The well-developed tail structure of Comet Halley was captured in this
image taken March 5, 1986. At this point in its orbit, Halley had
recently passed perihelion on February 9, 1986 and was at its most
active. This 10-minute exposure was recorded at Mauna Kea Observatory
on IIIa-J emulsion without filters. This image shows both the ion and
dust tail, with the latter stretching for over 6 degrees on the sky.
One of the more spectacular changes recorded for Halley during an
apparition was the detachment event that happened April 12, 1986. This
3-minute exposure was taken using the Michigan Schmidt telescope at
Cerro Tololo Interamerican Observatory. The resulting image clearly
shows part of the ion tail structure detached from the comet. At this
period, the orientation of the comet is such that the tail is
foreshortened, with the prolonged radius vector pointing west of north.
An example of the ray structure of Halley was captured on March 19,
1986, at the Mount Wilson/Las Campanas Observatories. This 10-minute
exposure was recorded at the focus of the 100-inch telescope on Las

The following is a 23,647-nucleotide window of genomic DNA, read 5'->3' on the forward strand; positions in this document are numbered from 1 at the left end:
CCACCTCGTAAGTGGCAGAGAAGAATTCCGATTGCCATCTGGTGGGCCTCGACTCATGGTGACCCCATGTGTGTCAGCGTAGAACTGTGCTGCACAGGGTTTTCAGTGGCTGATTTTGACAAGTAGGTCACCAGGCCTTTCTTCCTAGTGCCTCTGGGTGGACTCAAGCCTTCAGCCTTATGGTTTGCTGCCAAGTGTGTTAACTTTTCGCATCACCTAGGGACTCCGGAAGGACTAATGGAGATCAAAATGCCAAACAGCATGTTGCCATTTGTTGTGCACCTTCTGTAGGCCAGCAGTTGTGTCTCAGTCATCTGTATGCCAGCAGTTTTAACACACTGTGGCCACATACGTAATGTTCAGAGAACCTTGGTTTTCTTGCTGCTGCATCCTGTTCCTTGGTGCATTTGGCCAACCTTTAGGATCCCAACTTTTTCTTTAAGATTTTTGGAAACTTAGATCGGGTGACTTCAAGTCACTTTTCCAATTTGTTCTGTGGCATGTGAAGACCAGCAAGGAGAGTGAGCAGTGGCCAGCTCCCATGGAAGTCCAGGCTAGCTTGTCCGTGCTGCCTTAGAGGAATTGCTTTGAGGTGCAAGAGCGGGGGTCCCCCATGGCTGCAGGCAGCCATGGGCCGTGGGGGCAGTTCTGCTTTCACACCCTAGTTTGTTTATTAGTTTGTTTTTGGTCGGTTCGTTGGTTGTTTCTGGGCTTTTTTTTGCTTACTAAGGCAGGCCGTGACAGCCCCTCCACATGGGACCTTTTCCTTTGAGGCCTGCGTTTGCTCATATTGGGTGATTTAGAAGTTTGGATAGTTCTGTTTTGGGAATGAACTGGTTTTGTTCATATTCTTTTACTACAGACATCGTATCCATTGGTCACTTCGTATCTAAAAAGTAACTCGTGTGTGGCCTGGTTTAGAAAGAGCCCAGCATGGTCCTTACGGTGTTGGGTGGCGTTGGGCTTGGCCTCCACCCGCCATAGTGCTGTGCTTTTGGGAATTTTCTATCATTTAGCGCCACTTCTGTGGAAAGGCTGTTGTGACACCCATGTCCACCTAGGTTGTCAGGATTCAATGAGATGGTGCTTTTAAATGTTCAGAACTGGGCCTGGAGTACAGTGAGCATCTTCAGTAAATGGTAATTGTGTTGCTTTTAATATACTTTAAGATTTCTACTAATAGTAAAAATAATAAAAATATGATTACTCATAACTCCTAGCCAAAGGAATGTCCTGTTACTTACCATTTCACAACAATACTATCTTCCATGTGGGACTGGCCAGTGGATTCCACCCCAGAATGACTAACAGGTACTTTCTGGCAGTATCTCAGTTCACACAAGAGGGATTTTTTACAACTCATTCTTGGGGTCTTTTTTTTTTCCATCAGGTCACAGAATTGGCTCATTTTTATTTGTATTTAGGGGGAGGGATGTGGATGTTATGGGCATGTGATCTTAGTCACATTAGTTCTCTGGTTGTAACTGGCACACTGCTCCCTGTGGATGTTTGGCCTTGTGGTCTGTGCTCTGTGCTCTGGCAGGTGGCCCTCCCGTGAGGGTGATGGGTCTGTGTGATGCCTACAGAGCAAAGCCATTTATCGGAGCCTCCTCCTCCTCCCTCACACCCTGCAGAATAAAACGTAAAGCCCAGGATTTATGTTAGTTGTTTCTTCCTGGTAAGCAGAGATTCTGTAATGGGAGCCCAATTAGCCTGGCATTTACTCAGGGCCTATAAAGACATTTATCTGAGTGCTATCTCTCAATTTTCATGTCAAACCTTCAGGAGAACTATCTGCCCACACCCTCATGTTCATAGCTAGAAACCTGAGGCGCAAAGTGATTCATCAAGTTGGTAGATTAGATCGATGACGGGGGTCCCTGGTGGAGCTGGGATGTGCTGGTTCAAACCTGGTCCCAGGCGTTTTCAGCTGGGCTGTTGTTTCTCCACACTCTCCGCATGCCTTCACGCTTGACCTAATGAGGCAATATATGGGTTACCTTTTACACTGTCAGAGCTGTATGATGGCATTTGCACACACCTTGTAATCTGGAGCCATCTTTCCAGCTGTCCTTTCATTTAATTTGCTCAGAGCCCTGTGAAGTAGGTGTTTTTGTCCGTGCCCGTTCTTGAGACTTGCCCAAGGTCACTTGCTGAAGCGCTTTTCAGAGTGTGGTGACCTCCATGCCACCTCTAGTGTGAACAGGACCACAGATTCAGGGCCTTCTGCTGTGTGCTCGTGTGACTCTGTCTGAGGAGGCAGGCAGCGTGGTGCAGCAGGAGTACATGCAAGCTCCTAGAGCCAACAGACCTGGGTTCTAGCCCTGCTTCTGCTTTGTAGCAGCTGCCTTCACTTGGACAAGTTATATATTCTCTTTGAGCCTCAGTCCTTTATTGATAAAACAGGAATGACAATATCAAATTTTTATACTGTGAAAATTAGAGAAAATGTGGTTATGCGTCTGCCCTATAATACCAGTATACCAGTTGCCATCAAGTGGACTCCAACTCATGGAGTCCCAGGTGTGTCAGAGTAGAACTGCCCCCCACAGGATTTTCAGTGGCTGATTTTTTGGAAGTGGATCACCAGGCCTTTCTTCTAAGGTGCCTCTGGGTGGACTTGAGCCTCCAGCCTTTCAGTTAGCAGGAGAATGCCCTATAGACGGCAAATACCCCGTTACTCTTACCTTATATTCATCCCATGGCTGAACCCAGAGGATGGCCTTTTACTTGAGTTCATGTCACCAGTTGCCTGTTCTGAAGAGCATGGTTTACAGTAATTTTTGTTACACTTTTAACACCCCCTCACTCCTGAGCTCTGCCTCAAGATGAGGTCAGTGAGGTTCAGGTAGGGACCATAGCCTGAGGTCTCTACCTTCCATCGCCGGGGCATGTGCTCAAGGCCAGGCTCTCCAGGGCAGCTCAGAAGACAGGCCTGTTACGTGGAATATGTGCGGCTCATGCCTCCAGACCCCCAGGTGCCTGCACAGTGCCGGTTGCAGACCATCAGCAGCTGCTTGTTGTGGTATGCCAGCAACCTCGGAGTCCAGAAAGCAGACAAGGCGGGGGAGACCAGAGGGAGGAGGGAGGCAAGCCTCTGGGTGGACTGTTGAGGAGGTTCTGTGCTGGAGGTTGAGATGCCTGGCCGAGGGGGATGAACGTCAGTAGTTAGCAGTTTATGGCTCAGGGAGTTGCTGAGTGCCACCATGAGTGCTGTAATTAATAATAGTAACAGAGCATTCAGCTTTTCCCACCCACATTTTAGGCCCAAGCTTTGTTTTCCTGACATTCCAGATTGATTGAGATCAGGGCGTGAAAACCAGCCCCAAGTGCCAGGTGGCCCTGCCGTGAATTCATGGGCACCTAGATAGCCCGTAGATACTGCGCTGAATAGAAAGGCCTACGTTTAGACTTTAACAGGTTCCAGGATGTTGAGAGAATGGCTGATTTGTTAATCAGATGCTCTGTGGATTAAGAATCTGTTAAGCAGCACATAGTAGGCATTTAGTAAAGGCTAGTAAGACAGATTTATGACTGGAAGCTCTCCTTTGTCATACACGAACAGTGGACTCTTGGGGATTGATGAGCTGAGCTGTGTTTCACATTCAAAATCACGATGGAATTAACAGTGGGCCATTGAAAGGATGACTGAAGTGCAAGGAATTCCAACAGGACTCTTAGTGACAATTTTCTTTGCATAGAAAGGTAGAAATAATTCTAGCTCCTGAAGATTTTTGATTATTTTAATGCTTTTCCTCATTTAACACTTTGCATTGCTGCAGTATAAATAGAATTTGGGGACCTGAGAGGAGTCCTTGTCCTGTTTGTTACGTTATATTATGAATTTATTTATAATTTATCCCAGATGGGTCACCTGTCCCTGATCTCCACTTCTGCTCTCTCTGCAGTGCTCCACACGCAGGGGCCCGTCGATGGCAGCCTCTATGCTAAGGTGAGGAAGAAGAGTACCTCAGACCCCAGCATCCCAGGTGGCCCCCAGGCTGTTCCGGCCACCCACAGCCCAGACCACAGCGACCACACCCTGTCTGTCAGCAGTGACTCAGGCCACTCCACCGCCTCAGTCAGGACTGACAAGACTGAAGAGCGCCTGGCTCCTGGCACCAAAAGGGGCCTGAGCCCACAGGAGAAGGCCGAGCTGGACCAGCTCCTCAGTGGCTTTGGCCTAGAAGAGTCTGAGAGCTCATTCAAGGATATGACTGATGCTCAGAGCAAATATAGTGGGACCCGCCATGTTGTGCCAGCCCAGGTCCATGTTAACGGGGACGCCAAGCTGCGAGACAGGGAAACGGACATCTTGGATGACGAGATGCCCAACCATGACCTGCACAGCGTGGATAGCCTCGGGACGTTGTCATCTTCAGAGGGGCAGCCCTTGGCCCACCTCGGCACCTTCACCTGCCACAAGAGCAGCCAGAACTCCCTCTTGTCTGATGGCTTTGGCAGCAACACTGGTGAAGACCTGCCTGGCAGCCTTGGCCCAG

Campanas in Chile. The close-up image, covering the inner 1 degree of
the comet, shows a prolonged radius vector extending to the left.
This mosaic of the asteroid 243 Ida was acquired by the Galileo
spacecraft just before the spacecraft made its close approach to the
asteroid on August 28, 1993. Ida appears to be about 52 km (32 mi) in
length and is irregularly shaped. This view shows numerous craters,
including many degraded craters, indicating Ida's surface is older than
previously thought. Galileo flew within about 2400 km (1500 mi) of Ida.
This meteorite was collected from the Allan Hills in
Antarctica. Meteorites are bits of rock that are captured by a planet's
gravity and pulled to the surface. This meteorite is of a type named
chondrite and is thought to have formed at the same time as the planets
in the solar nebula, about 4.55 billion years ago.
Discovered at Reckling Peak, Antarctica, this type of meteorite is
known as an achondrite. It has a basaltic composition and was probably
formed when an asteroid melted about 4.5 billion years ago. The
asteroid broke up some time later and this small piece of the asteroid
was captured by Earth's gravity and fell to the ground.
This iron meteorite was found at Derrick Peak, Antarctica. This type of
meteorite gets its name because it is mostly made of the elements iron
and nickel. This sample is probably a small piece from the core of a
large asteroid that broke apart.